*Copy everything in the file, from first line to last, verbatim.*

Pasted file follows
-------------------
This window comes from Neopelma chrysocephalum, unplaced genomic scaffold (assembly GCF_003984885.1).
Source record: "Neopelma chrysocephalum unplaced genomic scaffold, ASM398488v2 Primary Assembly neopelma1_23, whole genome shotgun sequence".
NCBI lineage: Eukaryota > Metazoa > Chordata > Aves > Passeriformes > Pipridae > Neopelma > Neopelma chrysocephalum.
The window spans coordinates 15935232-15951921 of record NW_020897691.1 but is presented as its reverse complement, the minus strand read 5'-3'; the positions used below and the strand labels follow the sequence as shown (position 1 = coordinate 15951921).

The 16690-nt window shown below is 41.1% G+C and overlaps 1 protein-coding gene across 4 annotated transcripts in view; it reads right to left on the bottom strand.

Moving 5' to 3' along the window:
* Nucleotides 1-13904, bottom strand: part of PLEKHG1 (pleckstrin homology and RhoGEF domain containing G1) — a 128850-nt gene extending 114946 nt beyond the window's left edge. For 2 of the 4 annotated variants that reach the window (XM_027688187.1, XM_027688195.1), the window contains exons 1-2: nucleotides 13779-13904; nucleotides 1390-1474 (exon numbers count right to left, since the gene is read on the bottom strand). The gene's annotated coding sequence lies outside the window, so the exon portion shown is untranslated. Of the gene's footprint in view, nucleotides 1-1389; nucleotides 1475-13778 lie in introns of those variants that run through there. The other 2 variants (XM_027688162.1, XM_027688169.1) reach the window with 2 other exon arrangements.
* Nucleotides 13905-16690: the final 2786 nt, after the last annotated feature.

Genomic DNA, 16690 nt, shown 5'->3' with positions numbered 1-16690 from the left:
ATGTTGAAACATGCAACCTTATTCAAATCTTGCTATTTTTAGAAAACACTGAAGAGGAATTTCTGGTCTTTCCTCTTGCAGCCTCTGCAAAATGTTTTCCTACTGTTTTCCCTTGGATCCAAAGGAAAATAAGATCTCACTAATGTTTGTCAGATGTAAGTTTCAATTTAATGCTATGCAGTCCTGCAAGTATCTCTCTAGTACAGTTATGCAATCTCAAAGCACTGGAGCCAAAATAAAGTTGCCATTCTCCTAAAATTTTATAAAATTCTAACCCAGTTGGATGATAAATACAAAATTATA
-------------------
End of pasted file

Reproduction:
This window comes from Neopelma chrysocephalum, unplaced genomic scaffold (assembly GCF_003984885.1).
Source record: "Neopelma chrysocephalum unplaced genomic scaffold, ASM398488v2 Primary Assembly neopelma1_23, whole genome shotgun sequence".
NCBI lineage: Eukaryota > Metazoa > Chordata > Aves > Passeriformes > Pipridae > Neopelma > Neopelma chrysocephalum.
The window spans coordinates 15935232-15951921 of record NW_020897691.1 but is presented as its reverse complement, the minus strand read 5'-3'; the positions used below and the strand labels follow the sequence as shown (position 1 = coordinate 15951921).

The 16690-nt window shown below is 41.1% G+C and overlaps 1 protein-coding gene across 4 annotated transcripts in view; it reads right to left on the bottom strand.

Moving 5' to 3' along the window:
* Nucleotides 1-13904, bottom strand: part of PLEKHG1 (pleckstrin homology and RhoGEF domain containing G1) — a 128850-nt gene extending 114946 nt beyond the window's left edge. For 2 of the 4 annotated variants that reach the window (XM_027688187.1, XM_027688195.1), the window contains exons 1-2: nucleotides 13779-13904; nucleotides 1390-1474 (exon numbers count right to left, since the gene is read on the bottom strand). The gene's annotated coding sequence lies outside the window, so the exon portion shown is untranslated. Of the gene's footprint in view, nucleotides 1-1389; nucleotides 1475-13778 lie in introns of those variants that run through there. The other 2 variants (XM_027688162.1, XM_027688169.1) reach the window with 2 other exon arrangements.
* Nucleotides 13905-16690: the final 2786 nt, after the last annotated feature.

Genomic DNA, 16690 nt, shown 5'->3' with positions numbered 1-16690 from the left:
ATGTTGAAACATGCAACCTTATTCAAATCTTGCTATTTTTAGAAAACACTGAAGAGGAATTTCTGGTCTTTCCTCTTGCAGCCTCTGCAAAATGTTTTCCTACTGTTTTCCCTTGGATCCAAAGGAAAATAAGATCTCACTAATGTTTGTCAGATGTAAGTTTCAATTTAATGCTATGCAGTCCTGCAAGTATCTCTCTAGTACAGTTATGCAATCTCAAAGCACTGGAGCCAAAATAAAGTTGCCATTCTCCTAAAATTTTATAAAATTCTAACCCAGTTGGATGATAAATACAAAATTATA